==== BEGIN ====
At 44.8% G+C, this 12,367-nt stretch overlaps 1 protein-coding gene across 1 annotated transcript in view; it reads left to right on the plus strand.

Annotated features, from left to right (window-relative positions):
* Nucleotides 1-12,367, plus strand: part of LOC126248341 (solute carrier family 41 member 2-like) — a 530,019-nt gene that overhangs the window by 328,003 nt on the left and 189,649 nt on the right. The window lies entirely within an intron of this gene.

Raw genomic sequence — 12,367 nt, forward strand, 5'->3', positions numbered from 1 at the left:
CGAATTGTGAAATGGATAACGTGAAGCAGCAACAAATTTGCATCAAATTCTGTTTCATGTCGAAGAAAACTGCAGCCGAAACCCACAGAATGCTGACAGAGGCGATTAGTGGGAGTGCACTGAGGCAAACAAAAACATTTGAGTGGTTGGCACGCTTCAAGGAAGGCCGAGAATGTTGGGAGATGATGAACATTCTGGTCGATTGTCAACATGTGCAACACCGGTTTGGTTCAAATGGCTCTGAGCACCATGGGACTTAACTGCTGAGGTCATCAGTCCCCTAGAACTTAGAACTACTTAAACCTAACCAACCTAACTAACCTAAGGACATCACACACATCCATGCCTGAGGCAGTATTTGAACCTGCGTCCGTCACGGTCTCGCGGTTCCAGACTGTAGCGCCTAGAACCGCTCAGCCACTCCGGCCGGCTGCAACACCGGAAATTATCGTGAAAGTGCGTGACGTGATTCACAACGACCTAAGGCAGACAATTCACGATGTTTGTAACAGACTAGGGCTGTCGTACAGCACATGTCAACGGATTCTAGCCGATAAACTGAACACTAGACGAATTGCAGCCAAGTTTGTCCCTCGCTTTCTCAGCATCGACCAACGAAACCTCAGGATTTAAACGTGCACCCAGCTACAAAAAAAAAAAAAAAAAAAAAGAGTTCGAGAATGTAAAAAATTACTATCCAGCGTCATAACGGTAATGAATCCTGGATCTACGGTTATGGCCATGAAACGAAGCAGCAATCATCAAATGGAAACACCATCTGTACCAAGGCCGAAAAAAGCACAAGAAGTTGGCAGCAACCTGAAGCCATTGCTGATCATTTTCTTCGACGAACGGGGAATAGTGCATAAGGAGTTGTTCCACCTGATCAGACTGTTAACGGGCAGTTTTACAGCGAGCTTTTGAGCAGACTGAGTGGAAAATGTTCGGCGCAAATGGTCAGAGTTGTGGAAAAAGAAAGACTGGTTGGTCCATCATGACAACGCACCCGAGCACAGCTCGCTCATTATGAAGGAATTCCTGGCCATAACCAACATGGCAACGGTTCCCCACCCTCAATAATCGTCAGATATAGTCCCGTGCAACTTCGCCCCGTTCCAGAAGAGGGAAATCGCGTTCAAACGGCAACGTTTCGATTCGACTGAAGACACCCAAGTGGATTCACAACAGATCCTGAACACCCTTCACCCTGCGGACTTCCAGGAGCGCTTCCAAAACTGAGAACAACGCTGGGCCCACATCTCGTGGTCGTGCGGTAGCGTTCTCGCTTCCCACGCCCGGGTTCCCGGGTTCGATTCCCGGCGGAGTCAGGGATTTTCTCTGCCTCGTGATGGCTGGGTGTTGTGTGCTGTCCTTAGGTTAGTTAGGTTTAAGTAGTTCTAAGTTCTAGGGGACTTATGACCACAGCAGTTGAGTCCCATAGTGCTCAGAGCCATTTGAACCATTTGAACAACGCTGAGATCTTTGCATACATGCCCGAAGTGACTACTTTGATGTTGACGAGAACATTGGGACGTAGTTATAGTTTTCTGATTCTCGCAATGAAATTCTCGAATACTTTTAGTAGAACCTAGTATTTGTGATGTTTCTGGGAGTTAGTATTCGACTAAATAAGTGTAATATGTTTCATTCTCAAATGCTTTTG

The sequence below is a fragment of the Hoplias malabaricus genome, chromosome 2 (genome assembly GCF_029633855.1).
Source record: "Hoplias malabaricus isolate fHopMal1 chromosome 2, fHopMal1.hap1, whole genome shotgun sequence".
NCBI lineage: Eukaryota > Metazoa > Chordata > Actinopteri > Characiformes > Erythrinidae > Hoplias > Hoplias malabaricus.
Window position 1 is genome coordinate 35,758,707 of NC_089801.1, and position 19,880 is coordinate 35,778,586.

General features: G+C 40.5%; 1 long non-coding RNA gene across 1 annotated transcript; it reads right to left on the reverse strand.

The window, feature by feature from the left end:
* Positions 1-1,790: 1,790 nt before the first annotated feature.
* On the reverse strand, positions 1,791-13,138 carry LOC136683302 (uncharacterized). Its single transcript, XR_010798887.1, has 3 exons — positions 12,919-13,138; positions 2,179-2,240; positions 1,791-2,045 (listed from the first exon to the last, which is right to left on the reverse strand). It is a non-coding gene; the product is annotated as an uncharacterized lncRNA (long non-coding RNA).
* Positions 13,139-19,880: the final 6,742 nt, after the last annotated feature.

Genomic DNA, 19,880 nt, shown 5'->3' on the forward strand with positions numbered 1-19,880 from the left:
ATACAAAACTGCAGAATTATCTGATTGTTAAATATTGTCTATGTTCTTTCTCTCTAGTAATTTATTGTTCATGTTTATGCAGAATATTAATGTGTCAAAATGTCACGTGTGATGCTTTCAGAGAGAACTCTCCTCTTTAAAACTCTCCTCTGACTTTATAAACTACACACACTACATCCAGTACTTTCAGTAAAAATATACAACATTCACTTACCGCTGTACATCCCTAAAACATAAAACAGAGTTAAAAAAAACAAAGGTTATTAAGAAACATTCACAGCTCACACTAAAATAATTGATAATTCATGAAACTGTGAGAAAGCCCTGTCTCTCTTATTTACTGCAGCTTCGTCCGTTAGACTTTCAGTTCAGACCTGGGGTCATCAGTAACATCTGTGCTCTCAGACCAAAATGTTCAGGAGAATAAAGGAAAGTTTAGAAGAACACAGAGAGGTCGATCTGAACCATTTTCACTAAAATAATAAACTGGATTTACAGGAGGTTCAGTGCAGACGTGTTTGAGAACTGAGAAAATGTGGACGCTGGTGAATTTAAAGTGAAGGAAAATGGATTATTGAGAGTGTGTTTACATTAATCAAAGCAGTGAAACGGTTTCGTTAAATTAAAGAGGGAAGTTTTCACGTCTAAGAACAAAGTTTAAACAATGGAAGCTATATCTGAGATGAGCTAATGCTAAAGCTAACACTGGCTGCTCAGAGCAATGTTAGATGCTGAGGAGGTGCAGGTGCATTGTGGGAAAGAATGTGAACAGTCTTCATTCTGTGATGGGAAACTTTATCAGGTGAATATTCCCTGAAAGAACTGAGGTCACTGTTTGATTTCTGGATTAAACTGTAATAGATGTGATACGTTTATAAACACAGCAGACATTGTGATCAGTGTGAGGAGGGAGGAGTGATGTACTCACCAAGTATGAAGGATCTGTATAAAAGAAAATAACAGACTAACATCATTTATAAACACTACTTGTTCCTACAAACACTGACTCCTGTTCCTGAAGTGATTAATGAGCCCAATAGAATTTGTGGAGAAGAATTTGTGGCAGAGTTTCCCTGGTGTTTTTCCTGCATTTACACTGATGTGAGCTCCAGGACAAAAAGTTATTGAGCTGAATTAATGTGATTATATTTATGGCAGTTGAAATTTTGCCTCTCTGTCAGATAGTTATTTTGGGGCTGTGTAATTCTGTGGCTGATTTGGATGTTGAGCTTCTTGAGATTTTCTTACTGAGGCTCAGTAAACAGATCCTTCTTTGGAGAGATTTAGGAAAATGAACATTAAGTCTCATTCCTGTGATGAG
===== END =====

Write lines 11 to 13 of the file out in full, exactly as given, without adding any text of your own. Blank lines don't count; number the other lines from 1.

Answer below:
The window, feature by feature from the left end:
* Positions 1-1,790: 1,790 nt before the first annotated feature.
* On the reverse strand, positions 1,791-13,138 carry LOC136683302 (uncharacterized). Its single transcript, XR_010798887.1, has 3 exons — positions 12,919-13,138; positions 2,179-2,240; positions 1,791-2,045 (listed from the first exon to the last, which is right to left on the reverse strand). It is a non-coding gene; the product is annotated as an uncharacterized lncRNA (long non-coding RNA).